The second in a series highlighting artists featured in Body of Work: New Perspectives on Figurative Painting, Broad Strokes presents the musings of portraitist Hannah Barrett. She explores the construction of gender in her collage-like paintings that inventively play with audience expectations. To see her work in person, be sure to visit Body of Work, the second edition of NMWA’s biennial Women to Watch exhibition series.
“Dame Critchley-Midgely and Admiral Ramsbotham are part of a series of fifteen tonal portraits, “The Secret Society,” exhibited in October 2007 at the Howard Yezerski Gallery. They are small scale oil portraits painted from collages I assembled from 19th century photographs. Each collage combines multiple subjects, so that each is a balance between my own fictional invention and authentic details from the 19th century sitters. The original studio photographs are in the collection of the Library of Congress.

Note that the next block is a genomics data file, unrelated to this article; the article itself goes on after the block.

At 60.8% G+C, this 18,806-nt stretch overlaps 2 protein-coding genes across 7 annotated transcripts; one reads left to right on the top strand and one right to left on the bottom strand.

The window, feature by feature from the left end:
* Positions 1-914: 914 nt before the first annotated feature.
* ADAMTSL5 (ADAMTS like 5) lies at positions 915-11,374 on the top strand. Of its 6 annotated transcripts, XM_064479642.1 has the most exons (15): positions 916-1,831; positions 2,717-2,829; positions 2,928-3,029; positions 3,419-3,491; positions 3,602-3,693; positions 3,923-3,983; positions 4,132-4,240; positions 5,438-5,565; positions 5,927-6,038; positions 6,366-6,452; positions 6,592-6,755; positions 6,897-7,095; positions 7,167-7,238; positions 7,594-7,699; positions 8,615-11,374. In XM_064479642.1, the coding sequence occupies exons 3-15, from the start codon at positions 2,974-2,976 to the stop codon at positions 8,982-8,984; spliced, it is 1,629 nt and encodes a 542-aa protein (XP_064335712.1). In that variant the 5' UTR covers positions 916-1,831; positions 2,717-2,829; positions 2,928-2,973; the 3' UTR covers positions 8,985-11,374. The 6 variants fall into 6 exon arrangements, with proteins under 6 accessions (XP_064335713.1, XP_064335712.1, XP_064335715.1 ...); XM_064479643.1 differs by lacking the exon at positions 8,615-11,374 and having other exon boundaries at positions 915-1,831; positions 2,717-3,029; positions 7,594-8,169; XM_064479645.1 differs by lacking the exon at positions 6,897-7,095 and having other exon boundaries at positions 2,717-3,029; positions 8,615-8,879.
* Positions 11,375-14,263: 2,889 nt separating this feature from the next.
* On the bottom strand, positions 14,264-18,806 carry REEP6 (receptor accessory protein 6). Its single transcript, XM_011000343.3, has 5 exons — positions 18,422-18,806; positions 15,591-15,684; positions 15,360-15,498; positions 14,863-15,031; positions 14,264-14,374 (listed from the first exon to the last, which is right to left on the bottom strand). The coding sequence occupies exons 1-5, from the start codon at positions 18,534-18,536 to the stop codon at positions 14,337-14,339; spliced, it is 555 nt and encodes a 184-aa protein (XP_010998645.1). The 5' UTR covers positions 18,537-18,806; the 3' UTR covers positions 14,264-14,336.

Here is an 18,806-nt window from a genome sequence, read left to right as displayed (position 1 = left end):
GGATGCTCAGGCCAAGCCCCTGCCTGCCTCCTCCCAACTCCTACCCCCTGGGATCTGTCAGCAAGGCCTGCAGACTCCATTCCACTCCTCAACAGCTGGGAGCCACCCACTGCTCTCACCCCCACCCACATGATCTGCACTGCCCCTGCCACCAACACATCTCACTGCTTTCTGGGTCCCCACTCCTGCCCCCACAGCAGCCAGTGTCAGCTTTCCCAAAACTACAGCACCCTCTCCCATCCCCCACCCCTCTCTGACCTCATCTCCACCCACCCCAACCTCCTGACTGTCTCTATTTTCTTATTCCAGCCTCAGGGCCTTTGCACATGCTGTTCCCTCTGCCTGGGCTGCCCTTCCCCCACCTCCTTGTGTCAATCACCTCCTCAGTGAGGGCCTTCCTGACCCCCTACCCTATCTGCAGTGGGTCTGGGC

I often use photographic source images to make the characters I imagine look more realistic. I always blend male and female images together so that my characters have an ambiguous gender open to a broad range of interpretations. Gender is a fact and a cultural construction that often limits the story of portraits to a stereotypical script. Through my use of fact and fiction, I try to engage the imagination in an alternative story.” –Hannah Barrett, July 2010